River was Creedence
Clearwater Revival’s third album,
the second of the three they released in 1969 and the first of their ‘trilogy
of masterpieces’, to be completed with Willie
And The Poor Boys and Cosmo's Factory.
John Fogerty seemed to be touched
by a magic wand and his creativity overflowed. It is incredible to think that
between May 28, 1968 and December 9, 1970 the band (with its four original
members) managed to release six albums of such quality in such a short time.
Now that we live in a time in which the normal period between records is more
than three years, it is hard to imagine a moment in which a band, with only one
composer, would manage to release so many records in just two and a half years.
And they weren't just any records, Green River is, as I said, his first absolute masterpiece and the record that, to this day, is still Fogerty's own favourite. This is perhaps unsurprising when we're talking about a work that contains songs as incredible as the title track, Bad Moon Rising, Wrote A Song For Everyone, Lodi or his excellent cover of Night Time Is the Right Time popularized by Ray Charles.
Surrounded by bands that stretched their 'jams' up to 20 minutes long, John Fogerty's boys returned rock to the simplicity and energy of its beginnings. With an eye on the Sun label and rockabilly, Creedence created their own style with three clear signs of identity: the voice, the guitar and the compositions of John Fogerty, one of the fundamental figures of American rock. It might seem that the group was just him, but the magic achieved by the four members was one of those impossible chimeras of rock; four elements that worked together perfectly and achieved a unique and unrepeatable sound.
Fogerty was delighted with his ES-175, with which he had recorded Proud Mary, but when he was about to start recording Green River it was stolen. Instead of buying another one, he decided that his moment to buy a Les Paul had arrived. So he went to the nearest store and bought a black Custom with which the first thing he recorded was Bad Moon Rising, one of the many anthems of his career, which reached number one in the British charts and two in the American charts. His guitar work is reminiscent of Elvis’ songs in his Sun days, but the rest of the band also shines with a perfect groove.
Upon this, the rest of the album would be constructed. The song that gave the album its title is the perfect example of that sound, a powerful opening riff on which the song is built, Fogerty's voice full of reverb, and a feeling capable of transporting you in time in less than three minutes. It's Fogerty's own favorite song; he says that he finally achieved "that Sun Records touch " with it. Although instead of Scotty Moore, the song is closer to the guitar sound of James Burton, whose riff for Suzie Q was a tremendous inspiration for his career. Fogerty shared with Burton an obsession for the tone and rhythm of his guitar; here he uses an acoustic J-200 and his Rickenbacker 325 connected to a Kustom K200A 100 watt amplifier.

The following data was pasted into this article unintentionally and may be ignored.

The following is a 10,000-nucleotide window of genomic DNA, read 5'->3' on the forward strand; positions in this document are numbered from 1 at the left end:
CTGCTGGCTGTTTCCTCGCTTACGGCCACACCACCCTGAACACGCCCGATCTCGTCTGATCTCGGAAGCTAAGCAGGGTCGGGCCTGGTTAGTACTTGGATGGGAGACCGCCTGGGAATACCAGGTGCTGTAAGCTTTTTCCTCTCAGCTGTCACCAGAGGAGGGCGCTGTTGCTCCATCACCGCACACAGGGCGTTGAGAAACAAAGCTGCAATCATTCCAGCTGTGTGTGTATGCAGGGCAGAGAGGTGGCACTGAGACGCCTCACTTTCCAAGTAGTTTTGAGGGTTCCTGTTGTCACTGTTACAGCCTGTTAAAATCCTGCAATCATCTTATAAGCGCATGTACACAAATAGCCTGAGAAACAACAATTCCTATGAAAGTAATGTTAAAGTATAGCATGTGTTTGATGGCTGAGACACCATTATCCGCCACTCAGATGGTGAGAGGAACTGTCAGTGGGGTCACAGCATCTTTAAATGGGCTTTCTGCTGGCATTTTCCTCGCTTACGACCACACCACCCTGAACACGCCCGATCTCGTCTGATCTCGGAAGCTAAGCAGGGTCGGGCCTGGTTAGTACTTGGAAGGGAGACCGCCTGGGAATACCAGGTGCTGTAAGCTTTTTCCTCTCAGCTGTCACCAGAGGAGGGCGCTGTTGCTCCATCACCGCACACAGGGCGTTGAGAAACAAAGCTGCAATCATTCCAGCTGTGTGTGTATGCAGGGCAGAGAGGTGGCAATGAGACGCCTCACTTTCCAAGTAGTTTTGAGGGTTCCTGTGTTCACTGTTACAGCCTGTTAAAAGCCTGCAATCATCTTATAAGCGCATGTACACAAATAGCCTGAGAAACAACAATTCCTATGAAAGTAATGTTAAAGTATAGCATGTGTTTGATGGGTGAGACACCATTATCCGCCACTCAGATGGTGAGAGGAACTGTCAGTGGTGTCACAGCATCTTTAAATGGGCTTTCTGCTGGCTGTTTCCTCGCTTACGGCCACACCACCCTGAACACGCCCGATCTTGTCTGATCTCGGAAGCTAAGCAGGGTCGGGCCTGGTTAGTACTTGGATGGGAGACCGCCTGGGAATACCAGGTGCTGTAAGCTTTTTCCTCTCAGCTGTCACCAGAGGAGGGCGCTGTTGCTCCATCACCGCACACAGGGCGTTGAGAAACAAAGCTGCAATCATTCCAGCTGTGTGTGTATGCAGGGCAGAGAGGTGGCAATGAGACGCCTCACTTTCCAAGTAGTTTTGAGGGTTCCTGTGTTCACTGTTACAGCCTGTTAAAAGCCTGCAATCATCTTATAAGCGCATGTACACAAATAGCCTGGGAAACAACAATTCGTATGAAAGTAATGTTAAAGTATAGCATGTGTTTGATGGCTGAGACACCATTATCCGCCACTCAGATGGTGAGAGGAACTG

But the heart of Green River may be in its two mid-tempos: Wrote A Song For Everyone and Lodi. The first is a beauty in which Fogerty demonstrates that his throat is on a par with that of the great soul singers of all time. Lodi, for its part, has that country charm so characteristic of the band, a song with a lot of heart that speaks of those musicians who were not lucky enough to succeed.
Commotion and Tombstone Shadow are two perfect proofs of Fogerty's stellar role as a guitarist, he may not be very technical but, just like when he sings, Fogerty puts every atom of his heart into every note, and that shows. Cross-Tie Walker is pure rockabilly and Sinister Purpose is another perfect distillation of Creedence's swampy sound. Finally, the album closes with the only cover, Night Time Is the Right Time in which Fogerty shines on guitar and vocals.
It's the perfect ending to an album that overflows with love for the simplicity of popular music, is full of the passion of early rock & roll, the roots of country and the soul of the best black music. All played by four musicians who seem to be on a divine mission, and manage to recycle all those influences into something totally their own.